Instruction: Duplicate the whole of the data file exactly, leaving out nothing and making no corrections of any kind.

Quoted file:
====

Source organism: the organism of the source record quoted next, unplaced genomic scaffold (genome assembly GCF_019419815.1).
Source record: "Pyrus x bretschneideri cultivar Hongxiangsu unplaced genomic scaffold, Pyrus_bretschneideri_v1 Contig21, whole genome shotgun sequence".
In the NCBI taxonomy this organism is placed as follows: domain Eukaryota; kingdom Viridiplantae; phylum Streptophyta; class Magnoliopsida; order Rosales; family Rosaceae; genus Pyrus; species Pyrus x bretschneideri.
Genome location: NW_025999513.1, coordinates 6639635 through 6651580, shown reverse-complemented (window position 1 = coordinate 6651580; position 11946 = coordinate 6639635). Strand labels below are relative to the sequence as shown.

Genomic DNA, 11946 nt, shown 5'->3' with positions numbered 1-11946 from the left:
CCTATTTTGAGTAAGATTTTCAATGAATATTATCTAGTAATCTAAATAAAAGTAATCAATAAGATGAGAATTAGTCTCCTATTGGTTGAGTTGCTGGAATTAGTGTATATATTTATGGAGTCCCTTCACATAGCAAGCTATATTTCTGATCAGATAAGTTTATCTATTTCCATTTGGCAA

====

Source organism: the organism of the source record quoted next, unplaced genomic scaffold (genome assembly GCF_019419815.1).
Source record: "Pyrus x bretschneideri cultivar Hongxiangsu unplaced genomic scaffold, Pyrus_bretschneideri_v1 Contig21, whole genome shotgun sequence".
In the NCBI taxonomy this organism is placed as follows: domain Eukaryota; kingdom Viridiplantae; phylum Streptophyta; class Magnoliopsida; order Rosales; family Rosaceae; genus Pyrus; species Pyrus x bretschneideri.
Genome location: NW_025999513.1, coordinates 6639635 through 6651580, shown reverse-complemented (window position 1 = coordinate 6651580; position 11946 = coordinate 6639635). Strand labels below are relative to the sequence as shown.

Genomic DNA, 11946 nt, shown 5'->3' with positions numbered 1-11946 from the left:
CCTATTTTGAGTAAGATTTTCAATGAATATTATCTAGTAATCTAAATAAAAGTAATCAATAAGATGAGAATTAGTCTCCTATTGGTTGAGTTGCTGGAATTAGTGTATATATTTATGGAGTCCCTTCACATAGCAAGCTATATTTCTGATCAGATAAGTTTATCTATTTCCATTTGGCAA